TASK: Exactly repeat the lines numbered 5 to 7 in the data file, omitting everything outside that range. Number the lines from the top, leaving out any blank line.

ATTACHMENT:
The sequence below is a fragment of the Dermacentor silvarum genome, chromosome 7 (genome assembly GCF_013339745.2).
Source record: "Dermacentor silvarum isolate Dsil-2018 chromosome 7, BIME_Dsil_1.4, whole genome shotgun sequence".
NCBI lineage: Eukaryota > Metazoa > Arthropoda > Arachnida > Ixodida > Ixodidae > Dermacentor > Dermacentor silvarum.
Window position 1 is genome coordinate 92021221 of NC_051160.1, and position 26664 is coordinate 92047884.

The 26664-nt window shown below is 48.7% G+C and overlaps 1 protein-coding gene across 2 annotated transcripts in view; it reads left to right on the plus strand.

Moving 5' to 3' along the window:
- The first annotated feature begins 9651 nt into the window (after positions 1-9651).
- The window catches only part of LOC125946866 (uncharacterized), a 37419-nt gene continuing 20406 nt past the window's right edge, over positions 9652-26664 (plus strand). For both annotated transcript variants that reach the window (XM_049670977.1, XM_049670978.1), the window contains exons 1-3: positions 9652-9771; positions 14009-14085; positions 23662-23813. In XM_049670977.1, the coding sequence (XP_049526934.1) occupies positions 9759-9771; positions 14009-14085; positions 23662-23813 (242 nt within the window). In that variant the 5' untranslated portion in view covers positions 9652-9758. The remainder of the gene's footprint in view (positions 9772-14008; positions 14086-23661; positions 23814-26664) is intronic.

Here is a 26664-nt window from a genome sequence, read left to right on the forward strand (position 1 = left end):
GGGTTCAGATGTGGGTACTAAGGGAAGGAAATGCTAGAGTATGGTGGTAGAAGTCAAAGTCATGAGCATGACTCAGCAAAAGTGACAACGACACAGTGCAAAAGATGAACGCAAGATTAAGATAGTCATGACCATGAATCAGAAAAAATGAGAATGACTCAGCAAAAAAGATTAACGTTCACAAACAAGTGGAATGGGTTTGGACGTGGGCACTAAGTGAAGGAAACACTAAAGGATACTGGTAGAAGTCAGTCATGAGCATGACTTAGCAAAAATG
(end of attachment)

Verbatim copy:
The 26664-nt window shown below is 48.7% G+C and overlaps 1 protein-coding gene across 2 annotated transcripts in view; it reads left to right on the plus strand.

Moving 5' to 3' along the window:
- The first annotated feature begins 9651 nt into the window (after positions 1-9651).